Dentists in Bay Shore NY
Most of the time, a child’s oral health is not given much attention. Why should we? Their teeth are not yet permanent anyway. The truth is chronic childhood illnesses that spring from poor oral health habits can give rise to a variety of bigger complications such as problems with speech and eating, infections, and poor social skills.
In this article, we have gathered some of the most common orthodontic problems in children and their causes.
According to pediatric dentists, tooth decay is the leading problem in a child’s oral health. This is often caused by bacteria that feed on carbohydrate-rich foods like sweets and soft drinks. These bacteria then form acid-producing plaque that attacks the tooth enamel, causing tooth decay.
Bad breath is due to several dental causes, including poor dental hygiene habits, dry mouth, and gum diseases. It can also be the result of other health complications such as diabetes, digestive problems, and chronic sinusitis. Medication side effects are also a common cause of bad breath.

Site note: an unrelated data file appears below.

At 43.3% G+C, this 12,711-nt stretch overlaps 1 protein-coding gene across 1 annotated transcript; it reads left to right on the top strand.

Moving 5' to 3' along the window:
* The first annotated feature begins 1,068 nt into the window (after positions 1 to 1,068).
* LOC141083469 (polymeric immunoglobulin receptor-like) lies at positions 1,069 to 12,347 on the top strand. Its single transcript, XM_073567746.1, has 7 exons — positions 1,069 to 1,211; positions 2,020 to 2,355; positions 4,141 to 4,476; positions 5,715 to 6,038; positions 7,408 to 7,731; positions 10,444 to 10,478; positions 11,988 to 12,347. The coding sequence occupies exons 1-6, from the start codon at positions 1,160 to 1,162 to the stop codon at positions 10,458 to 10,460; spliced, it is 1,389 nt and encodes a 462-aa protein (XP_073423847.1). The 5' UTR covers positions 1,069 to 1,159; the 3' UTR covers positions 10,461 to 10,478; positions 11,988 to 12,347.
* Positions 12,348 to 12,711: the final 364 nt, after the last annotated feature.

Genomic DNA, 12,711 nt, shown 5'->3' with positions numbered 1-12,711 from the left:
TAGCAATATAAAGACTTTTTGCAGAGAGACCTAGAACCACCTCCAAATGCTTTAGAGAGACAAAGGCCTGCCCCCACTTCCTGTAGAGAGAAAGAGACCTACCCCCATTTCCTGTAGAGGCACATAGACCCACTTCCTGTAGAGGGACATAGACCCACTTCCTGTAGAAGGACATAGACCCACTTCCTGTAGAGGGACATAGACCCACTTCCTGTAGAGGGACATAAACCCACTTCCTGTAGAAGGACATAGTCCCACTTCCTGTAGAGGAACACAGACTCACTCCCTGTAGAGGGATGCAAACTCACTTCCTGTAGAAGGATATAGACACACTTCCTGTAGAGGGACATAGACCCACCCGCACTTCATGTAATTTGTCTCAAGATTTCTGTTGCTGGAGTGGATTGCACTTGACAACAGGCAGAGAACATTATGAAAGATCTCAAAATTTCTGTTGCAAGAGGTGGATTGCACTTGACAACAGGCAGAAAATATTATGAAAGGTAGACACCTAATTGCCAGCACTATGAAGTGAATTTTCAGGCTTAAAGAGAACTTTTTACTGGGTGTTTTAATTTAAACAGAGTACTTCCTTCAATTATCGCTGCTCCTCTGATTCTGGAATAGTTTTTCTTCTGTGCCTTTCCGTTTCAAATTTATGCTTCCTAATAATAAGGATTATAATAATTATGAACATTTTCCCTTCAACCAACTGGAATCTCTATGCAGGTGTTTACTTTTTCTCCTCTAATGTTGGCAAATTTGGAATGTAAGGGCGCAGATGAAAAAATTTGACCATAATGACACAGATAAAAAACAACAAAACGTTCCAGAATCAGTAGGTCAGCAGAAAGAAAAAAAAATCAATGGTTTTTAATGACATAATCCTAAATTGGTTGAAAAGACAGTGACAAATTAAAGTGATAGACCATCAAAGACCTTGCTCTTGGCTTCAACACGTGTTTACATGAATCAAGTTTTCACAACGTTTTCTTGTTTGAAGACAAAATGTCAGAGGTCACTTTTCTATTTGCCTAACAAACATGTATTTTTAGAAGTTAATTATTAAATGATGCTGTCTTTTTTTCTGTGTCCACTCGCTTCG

Children often find comfort in certain objects and habits. This is the reason why most babies tend to get overly attached to a blanket or a stuffed toy. In other cases, they turn to habits they find relaxing, such as thumb or finger sucking. These habits are often overlooked by most parents, and you can't blame them as the society thinks thumb sucking is normal. However, it is essential for parents to mind these habits and check for harmful effects to both oral and psychological health.
Sensitive teeth can be a burden to children and teenagers. If not treated, these could lead to the wearing out of the tooth enamel, gum recession, and even dental cracks. Various restorations and treatments could help fix tooth sensitivity such as desensitizing toothpaste and fluoride-based treatment.
Clinically known as gingivitis, gum disease is the result of gum tissue inflammation due to excessive plaque build-up and poor oral hygiene habits. This is often characterized by bleeding and swollen gums, as well as bad breath.
Targeting orthodontic complications during the child's early developmental years is a necessary step to maintaining oral health. To prevent future complications, parents must act on them immediately.